Regarding the aspirated-lax merger for each individual, pairwise comparisons showed that, out of 39, 21 participants significantly show the merger in statistics (see Appendix 1). Out of 21, 18 consisted of female speakers. Remarkable inter-speaker variations on the merger showed some gender dependency. Similar to Oh’s (2011) and Kim’s (2014, 2017, 2019) findings, female speakers showed more merger than male speakers. Almost all female speakers but four had the merger. In contrast, the exactly opposite pattern was found for male speakers. Our data support Labov’s (1994, 2001) assumption that, if socio-phonetic factors are working well, young female speakers are leaders in sound change. That is, women rather than men play a leading and active role in sound change. They are often called “innovative” propagators. For the stop production of female speech in this study, both lax and aspirated stops were produced with long-lag VOTs and were grouped in the same statistical subset.

There were also intra-speaker differences within the same gender. Let us compare the results of speaker 23 with those of speaker 24. They both were male speakers (same gender), in their twenties (23 vs. 20), and they grew up in Seoul (same dialect). In addition, they had lived in the USA for no more than 2 months (same LOR). In spite of the socio-phonetic factors controlled, their VOT values for aspirated and lax stops were remarkably different in terms of VOT. Speaker 24’s VOT values for both aspirated and lax stops were twice as long as those of speaker 23 (Masp=108 ms and Mlax=112 ms vs. Masp=59 ms and Mlax=57 ms). However, they both statistically showed the complete merger. This was because speaker 24 underwent a lengthening process for lax stops, while speaker 23 underwent a shortening process for aspirated stops. Whatever they developed, either way resulted in a merger.

Considering all the individual data, speaker variability is shown to be spectacular. The within-speaker variability in gender appears to be high. Note that speakers employed in the present study were from the same Seoul dialects and the same generations in their twenties and thirties. In addition, their speech rate was also controlled. Despite the fact that such socio-phonetic factors as age, gender, dialect, L2 exposure, and even speech rate were controlled, there was huge inter-speaker and intra-speaker variability on the merger and duration on VOT, indicating that a synchronous speech sound change is still ongoing in Korean stops.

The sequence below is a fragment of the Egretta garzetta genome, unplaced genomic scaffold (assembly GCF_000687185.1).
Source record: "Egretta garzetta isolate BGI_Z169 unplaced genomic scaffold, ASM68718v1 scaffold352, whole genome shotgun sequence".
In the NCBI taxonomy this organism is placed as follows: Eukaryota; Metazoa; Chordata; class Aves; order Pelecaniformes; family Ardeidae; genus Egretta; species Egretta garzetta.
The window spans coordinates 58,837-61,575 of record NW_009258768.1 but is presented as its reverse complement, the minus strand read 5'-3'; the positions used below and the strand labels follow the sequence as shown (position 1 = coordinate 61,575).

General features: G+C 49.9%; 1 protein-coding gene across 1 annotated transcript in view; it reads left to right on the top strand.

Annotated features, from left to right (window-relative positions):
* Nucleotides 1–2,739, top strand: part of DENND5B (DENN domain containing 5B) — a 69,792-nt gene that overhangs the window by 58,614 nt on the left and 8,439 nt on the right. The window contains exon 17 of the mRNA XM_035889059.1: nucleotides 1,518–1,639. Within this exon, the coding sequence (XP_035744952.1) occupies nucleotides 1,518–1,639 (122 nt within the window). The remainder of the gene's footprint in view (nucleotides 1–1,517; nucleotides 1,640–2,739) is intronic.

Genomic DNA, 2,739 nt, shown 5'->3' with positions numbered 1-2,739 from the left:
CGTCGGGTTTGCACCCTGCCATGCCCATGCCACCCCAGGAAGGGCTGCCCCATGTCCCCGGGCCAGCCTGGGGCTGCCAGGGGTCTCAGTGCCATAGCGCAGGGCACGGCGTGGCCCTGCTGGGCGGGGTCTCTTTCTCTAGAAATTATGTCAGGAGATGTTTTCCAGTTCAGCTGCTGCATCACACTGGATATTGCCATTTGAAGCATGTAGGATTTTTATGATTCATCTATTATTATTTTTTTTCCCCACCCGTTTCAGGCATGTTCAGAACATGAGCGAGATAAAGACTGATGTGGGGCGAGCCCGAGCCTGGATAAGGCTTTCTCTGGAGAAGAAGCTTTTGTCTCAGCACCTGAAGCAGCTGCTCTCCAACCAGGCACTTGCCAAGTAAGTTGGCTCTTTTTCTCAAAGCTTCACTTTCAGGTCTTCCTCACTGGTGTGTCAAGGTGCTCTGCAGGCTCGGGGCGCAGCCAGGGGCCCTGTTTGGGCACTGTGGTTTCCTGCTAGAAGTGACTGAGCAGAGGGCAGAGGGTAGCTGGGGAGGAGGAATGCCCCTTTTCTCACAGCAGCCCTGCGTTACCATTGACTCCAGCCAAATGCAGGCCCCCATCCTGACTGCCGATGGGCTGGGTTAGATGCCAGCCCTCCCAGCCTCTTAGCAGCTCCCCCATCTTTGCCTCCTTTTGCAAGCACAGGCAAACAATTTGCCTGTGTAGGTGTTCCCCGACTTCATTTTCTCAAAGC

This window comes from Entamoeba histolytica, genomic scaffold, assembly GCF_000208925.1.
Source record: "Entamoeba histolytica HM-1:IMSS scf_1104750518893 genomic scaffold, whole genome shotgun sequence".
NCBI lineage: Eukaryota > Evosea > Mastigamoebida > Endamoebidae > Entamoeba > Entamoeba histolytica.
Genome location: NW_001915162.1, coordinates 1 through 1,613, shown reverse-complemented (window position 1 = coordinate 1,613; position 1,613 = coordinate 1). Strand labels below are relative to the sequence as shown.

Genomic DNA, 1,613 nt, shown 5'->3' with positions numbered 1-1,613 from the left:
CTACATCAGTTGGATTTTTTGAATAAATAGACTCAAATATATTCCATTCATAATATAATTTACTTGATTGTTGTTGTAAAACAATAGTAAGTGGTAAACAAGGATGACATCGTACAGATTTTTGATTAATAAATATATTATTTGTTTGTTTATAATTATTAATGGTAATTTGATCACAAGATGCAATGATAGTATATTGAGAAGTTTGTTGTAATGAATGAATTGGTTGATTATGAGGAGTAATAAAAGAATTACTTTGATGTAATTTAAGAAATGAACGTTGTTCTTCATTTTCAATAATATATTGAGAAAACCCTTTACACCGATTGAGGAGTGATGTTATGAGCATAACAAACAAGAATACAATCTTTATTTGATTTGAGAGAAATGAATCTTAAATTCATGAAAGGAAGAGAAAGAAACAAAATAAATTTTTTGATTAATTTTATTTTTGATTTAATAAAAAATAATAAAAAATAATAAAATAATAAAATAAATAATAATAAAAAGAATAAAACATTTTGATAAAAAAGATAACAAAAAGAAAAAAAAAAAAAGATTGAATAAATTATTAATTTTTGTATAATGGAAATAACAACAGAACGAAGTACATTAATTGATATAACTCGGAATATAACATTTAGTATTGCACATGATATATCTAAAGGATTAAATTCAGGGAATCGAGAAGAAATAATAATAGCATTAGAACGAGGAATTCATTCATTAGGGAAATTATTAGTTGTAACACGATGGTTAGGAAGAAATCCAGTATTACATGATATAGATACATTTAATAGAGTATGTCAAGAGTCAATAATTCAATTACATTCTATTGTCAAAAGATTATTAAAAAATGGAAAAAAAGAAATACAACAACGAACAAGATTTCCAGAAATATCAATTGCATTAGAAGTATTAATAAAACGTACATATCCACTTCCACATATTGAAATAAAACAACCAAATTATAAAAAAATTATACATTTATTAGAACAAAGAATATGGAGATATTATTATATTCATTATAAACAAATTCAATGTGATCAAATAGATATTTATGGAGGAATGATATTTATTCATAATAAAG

4. Discussion

This study investigated effects of LOR on VOT in L1 Korean stops by recruiting different groups of Korean adult learners of L2 English. The purpose of this study was to determine if adult language learners of English exhibit VOT drift in the same way as bilinguals or advanced learners acquiring an additional language in an L2-dominant environment. In particular, the study addressed the possible relationship between L1 change and L2 acquisition.

The results showed that L1 Korean stops were not differently produced between groups in terms of VOT. Regardless of LOR, Korean adult learners of L2 English produced their stops in a similar pattern. This indicates that LOR’s effect on VOT was very small in the production of Korean stops. In contrast, the effect of sound change on VOT was very big. VOT merger as evidence of sound change in Korean stops were significantly found for most of female speakers across the groups. The results suggest that there is little relationship between L1 change and L2 acquisition. In addition, L2 English may not be the main cause of sound change in L1 Korean.